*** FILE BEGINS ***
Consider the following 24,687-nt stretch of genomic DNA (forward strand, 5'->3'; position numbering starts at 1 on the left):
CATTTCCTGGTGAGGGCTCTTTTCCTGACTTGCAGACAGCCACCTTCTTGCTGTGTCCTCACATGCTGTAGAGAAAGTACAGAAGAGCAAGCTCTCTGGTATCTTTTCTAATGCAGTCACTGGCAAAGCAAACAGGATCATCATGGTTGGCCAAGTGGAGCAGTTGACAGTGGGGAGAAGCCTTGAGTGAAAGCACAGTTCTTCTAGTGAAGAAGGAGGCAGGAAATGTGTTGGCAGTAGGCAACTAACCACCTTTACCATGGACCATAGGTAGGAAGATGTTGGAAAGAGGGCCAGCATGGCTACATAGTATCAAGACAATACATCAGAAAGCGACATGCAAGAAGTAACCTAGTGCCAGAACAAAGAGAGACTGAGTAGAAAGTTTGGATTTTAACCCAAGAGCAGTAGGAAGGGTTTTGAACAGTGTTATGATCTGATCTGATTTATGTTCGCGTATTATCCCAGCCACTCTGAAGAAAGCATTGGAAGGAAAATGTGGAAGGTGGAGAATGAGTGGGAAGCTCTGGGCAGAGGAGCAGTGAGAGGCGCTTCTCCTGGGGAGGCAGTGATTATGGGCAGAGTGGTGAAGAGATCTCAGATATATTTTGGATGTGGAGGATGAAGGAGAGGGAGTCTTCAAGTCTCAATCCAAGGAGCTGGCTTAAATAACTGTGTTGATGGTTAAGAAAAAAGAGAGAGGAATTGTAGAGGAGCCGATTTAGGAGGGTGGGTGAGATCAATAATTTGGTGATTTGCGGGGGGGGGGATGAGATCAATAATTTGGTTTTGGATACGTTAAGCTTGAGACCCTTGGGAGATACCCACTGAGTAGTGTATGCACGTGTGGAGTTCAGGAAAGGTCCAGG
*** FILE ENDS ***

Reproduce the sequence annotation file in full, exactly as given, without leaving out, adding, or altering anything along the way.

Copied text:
Consider the following 24,687-nt stretch of genomic DNA (forward strand, 5'->3'; position numbering starts at 1 on the left):
CATTTCCTGGTGAGGGCTCTTTTCCTGACTTGCAGACAGCCACCTTCTTGCTGTGTCCTCACATGCTGTAGAGAAAGTACAGAAGAGCAAGCTCTCTGGTATCTTTTCTAATGCAGTCACTGGCAAAGCAAACAGGATCATCATGGTTGGCCAAGTGGAGCAGTTGACAGTGGGGAGAAGCCTTGAGTGAAAGCACAGTTCTTCTAGTGAAGAAGGAGGCAGGAAATGTGTTGGCAGTAGGCAACTAACCACCTTTACCATGGACCATAGGTAGGAAGATGTTGGAAAGAGGGCCAGCATGGCTACATAGTATCAAGACAATACATCAGAAAGCGACATGCAAGAAGTAACCTAGTGCCAGAACAAAGAGAGACTGAGTAGAAAGTTTGGATTTTAACCCAAGAGCAGTAGGAAGGGTTTTGAACAGTGTTATGATCTGATCTGATTTATGTTCGCGTATTATCCCAGCCACTCTGAAGAAAGCATTGGAAGGAAAATGTGGAAGGTGGAGAATGAGTGGGAAGCTCTGGGCAGAGGAGCAGTGAGAGGCGCTTCTCCTGGGGAGGCAGTGATTATGGGCAGAGTGGTGAAGAGATCTCAGATATATTTTGGATGTGGAGGATGAAGGAGAGGGAGTCTTCAAGTCTCAATCCAAGGAGCTGGCTTAAATAACTGTGTTGATGGTTAAGAAAAAAGAGAGAGGAATTGTAGAGGAGCCGATTTAGGAGGGTGGGTGAGATCAATAATTTGGTGATTTGCGGGGGGGGGGATGAGATCAATAATTTGGTTTTGGATACGTTAAGCTTGAGACCCTTGGGAGATACCCACTGAGTAGTGTATGCACGTGTGGAGTTCAGGAAAGGTCCAGG